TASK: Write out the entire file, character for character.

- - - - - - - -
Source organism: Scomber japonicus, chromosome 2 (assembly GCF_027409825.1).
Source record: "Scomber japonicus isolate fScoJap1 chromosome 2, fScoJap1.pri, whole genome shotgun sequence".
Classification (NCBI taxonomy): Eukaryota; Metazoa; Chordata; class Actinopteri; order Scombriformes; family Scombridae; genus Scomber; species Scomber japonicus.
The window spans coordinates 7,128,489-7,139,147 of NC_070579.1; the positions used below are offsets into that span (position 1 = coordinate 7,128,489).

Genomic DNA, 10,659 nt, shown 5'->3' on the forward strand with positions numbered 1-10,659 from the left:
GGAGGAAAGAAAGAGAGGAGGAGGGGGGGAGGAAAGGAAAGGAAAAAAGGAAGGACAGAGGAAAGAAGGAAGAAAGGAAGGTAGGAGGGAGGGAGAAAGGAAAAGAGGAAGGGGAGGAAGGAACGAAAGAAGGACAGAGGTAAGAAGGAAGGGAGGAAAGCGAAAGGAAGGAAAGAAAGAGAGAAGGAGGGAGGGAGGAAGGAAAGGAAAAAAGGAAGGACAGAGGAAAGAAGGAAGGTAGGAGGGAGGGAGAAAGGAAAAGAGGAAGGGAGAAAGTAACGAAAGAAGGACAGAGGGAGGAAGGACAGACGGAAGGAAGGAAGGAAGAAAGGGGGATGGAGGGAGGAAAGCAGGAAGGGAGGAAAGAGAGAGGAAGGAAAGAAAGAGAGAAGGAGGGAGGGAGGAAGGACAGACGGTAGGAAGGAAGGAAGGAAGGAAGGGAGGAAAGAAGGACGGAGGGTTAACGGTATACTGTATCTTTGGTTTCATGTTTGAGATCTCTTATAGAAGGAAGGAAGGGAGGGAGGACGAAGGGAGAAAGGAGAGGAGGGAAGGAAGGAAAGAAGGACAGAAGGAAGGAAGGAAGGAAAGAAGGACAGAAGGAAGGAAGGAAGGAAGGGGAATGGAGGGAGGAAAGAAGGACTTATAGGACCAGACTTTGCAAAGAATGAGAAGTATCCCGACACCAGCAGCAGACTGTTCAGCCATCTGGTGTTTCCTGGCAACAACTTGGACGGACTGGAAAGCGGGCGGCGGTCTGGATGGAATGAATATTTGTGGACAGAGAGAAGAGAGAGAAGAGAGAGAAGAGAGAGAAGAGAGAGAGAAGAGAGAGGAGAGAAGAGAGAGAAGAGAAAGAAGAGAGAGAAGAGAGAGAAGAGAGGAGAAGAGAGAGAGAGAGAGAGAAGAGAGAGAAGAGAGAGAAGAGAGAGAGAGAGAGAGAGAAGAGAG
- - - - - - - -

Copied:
Source organism: Scomber japonicus, chromosome 2 (assembly GCF_027409825.1).
Source record: "Scomber japonicus isolate fScoJap1 chromosome 2, fScoJap1.pri, whole genome shotgun sequence".
Classification (NCBI taxonomy): Eukaryota; Metazoa; Chordata; class Actinopteri; order Scombriformes; family Scombridae; genus Scomber; species Scomber japonicus.
The window spans coordinates 7,128,489-7,139,147 of NC_070579.1; the positions used below are offsets into that span (position 1 = coordinate 7,128,489).

Genomic DNA, 10,659 nt, shown 5'->3' on the forward strand with positions numbered 1-10,659 from the left:
GGAGGAAAGAAAGAGAGGAGGAGGGGGGGAGGAAAGGAAAGGAAAAAAGGAAGGACAGAGGAAAGAAGGAAGAAAGGAAGGTAGGAGGGAGGGAGAAAGGAAAAGAGGAAGGGGAGGAAGGAACGAAAGAAGGACAGAGGTAAGAAGGAAGGGAGGAAAGCGAAAGGAAGGAAAGAAAGAGAGAAGGAGGGAGGGAGGAAGGAAAGGAAAAAAGGAAGGACAGAGGAAAGAAGGAAGGTAGGAGGGAGGGAGAAAGGAAAAGAGGAAGGGAGAAAGTAACGAAAGAAGGACAGAGGGAGGAAGGACAGACGGAAGGAAGGAAGGAAGAAAGGGGGATGGAGGGAGGAAAGCAGGAAGGGAGGAAAGAGAGAGGAAGGAAAGAAAGAGAGAAGGAGGGAGGGAGGAAGGACAGACGGTAGGAAGGAAGGAAGGAAGGAAGGGAGGAAAGAAGGACGGAGGGTTAACGGTATACTGTATCTTTGGTTTCATGTTTGAGATCTCTTATAGAAGGAAGGAAGGGAGGGAGGACGAAGGGAGAAAGGAGAGGAGGGAAGGAAGGAAAGAAGGACAGAAGGAAGGAAGGAAGGAAAGAAGGACAGAAGGAAGGAAGGAAGGAAGGGGAATGGAGGGAGGAAAGAAGGACTTATAGGACCAGACTTTGCAAAGAATGAGAAGTATCCCGACACCAGCAGCAGACTGTTCAGCCATCTGGTGTTTCCTGGCAACAACTTGGACGGACTGGAAAGCGGGCGGCGGTCTGGATGGAATGAATATTTGTGGACAGAGAGAAGAGAGAGAAGAGAGAGAAGAGAGAGAAGAGAGAGAGAAGAGAGAGGAGAGAAGAGAGAGAAGAGAAAGAAGAGAGAGAAGAGAGAGAAGAGAGGAGAAGAGAGAGAGAGAGAGAGAAGAGAGAGAAGAGAGAGAAGAGAGAGAGAGAGAGAGAGAAGAGAG